What Even Is Brazilian Jiu Jitsu?
First off, what IS karate, and how is it related to Brazilian Jiu Jitsu (hint, it’s the purpose of this blog). Karate is what my family and skinny-fat friends call Brazilian Jiu Jitsu to my face. You all know the scenario, you’re at Thanksgiving dinner loading up on your fourth plate of stuffing because you have a weight-cut starting in December and hate yourself already, when Uncle Keif (he can’t say his real name, Keith, because he lost his two front teeth in a fight his mouth couldn’t cash) asks you loudly and proudly (knowing damn well it is not karate), “So, Michael, how’s that whole mobile karate thing-a-mabobber going?” at which point I mentally Kata Guruma him through the spinach souffle. Having a business reputation on the line in front of friends and family meant kindly smiling and replying, “Whistle.”
When people ask me if I do karate, I tell them, “No, but I do do karazy.” Karazy is Brazilian Jiu Jitsu. Brazilian Jiu Jitsu is the supreme martial art, as proven countless times in cages throughout the world. It is the springboard to which wrestling, judo, and sambo all comfortably coexist. Jiu jitsu welcomes all styles, and accepts their contributions to its Swiss Army Knife of submissions. Jiiu jitsu is a Rubix Cube of killing. It is a living entity that evolves as time passes, sometimes regressing, other times making leaps and bounds in just a single year.
Origins of Brazilian Jiu Jitsu, or BJJ
Karate is a martial art originating from the beautiful Japanese island of Okinawa. Jiu Jitsu originated in Japan as well, going by many names such as ju jutsu. It was the Gracie family in Brazil that adopted and adapted the fighting style of Japanese grapplers and made it their own. From there, Brazilian Jiu Jitsu took off like a Falcon Heavy rocket from Cape Canaveral. The Gracie family then spread their chokes and armbars to the United States and abroad. Helio and Carlson Gracie are universally recognized as the founders of Brazilian Jiu Jitsu, and two of the most important martial artists of all time, alongside Bruce Lee, Gordon Ryan, Miyamoto Musashi, and Al Iaquinta.
The Gracie family also created the Ultimate Fighting Championship in the early 1990s. They showcased their martial art to the world by pitting their unassuming Royce (pronounced adifa;kdjjhfahhe) against the likes of tiger-claw wielding Keith Hackney and the solo-boxing gloved champion of our hearts, Art Jimmerson. After systematically dismantling each opponent for several of the first handful of competitions, Royce took his place alongside Renato Laranja as one of the most significant grapplers of all time.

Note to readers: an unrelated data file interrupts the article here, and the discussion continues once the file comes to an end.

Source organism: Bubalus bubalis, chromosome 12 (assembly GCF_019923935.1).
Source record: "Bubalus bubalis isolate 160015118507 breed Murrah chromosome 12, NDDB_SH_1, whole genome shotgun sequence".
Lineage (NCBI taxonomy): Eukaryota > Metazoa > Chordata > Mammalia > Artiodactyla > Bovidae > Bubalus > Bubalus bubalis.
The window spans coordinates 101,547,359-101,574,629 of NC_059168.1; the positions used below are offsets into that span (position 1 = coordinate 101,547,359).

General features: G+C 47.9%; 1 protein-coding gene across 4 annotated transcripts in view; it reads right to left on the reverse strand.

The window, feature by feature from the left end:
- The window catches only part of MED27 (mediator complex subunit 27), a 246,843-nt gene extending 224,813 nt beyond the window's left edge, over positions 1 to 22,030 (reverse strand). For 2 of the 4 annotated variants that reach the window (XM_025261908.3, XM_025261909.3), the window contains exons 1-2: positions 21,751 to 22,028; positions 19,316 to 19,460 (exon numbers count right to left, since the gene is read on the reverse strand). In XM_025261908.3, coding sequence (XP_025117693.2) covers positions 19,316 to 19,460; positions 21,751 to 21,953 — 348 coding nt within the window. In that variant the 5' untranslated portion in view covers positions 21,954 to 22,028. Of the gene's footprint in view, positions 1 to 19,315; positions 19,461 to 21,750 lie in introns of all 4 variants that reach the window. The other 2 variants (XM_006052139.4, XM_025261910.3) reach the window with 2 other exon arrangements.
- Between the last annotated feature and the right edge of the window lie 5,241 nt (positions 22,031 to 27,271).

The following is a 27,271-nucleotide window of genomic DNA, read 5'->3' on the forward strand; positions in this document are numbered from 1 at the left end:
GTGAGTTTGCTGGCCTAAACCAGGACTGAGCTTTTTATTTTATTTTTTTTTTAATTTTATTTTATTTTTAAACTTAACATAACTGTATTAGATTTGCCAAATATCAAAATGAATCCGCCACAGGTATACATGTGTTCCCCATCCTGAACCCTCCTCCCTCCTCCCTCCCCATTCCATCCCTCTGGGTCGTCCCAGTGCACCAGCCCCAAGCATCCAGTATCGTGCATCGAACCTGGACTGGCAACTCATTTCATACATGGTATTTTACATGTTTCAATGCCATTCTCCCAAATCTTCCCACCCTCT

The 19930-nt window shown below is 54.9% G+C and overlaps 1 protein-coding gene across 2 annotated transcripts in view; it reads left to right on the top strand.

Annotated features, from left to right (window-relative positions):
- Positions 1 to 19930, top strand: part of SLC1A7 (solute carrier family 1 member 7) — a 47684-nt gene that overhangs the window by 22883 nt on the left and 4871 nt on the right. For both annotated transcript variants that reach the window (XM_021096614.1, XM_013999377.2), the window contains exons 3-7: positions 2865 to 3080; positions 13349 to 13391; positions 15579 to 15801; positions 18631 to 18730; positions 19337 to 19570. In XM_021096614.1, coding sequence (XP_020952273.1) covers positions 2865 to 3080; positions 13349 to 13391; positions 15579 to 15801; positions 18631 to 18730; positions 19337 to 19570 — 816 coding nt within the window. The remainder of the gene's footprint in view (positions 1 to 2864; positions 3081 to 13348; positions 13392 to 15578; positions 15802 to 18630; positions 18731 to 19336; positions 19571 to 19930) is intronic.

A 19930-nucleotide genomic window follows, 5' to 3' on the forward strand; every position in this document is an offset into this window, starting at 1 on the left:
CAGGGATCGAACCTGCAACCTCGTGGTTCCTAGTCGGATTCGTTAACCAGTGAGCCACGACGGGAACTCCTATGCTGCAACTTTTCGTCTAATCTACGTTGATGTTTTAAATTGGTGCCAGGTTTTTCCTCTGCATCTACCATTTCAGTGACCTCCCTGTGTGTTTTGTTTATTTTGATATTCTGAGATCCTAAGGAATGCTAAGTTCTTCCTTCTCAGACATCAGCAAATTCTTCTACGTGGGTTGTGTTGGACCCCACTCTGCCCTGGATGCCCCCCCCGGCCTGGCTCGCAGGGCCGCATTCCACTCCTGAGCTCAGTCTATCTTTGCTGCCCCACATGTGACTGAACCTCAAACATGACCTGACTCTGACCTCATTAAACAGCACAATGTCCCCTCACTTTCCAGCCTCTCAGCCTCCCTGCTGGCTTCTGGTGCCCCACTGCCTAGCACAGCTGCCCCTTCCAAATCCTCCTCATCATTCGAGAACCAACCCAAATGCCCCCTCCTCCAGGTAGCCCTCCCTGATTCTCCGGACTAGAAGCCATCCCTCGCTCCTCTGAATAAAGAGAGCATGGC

Mobile BJJ Training Comes to the Space Coast
The martial art of jiu jitsu is evolving just as is the business side of jiu jitsu. Gone are the days of middle-age working professionals getting steamrolled by some D2 wrestler on summer vacation eating 7500 calories a day from his mother’s kitchen and burning each one of them. Middle-age professional working men no longer have to rush out from work to make an evening class. They can go home, kiss the spouse, dog, cat, and kids, and have the dojo come to him.
That’s right, the concept of a mobile dojo is a reality. Michael Cragholm of Space Coast Mobile Jiu Jitsu is very well the first athlete in America to create a mobile jiu jitsu limited liability company. As a retired US Marine infantryman and jiu jitsu black belt, he noticed a gap in the market for potential jiu jitsu students. Fortuitously, Space Coast Mobile Jiu Jitsu, LLC was born on 7 August 2023, National Purple Heart Day.
The goal of mobile jiu jitsu is two-fold: 1) to provide a solution to a demographic of men who are on jiu jitsu’s periphery, specifically working professional men who have family obligations and do not want to get power-bombed by the local surfer kid who is also a D3 All-American wrestler, and 2) to provide jiu jitsu black belts with entrepreneurial spirits the strong opportunity to supplement or earn a living income. The movement is altruistic. By expanding the collective awareness of jiu jitsu to the ‘satellite’ audience of working professional men currently not training, we can influence the hearts and minds of some of our greatest thinkers and innovators today. Teaching jiu jitsu is a source; it changed my life for the better and it can for you, too.
If you would like to explore the idea of opening your own mobile jiu jitsu business, reach out to Michael at 321-477-4504 or email@example.com. He is eager to share this outstanding opportunity with all who see its value.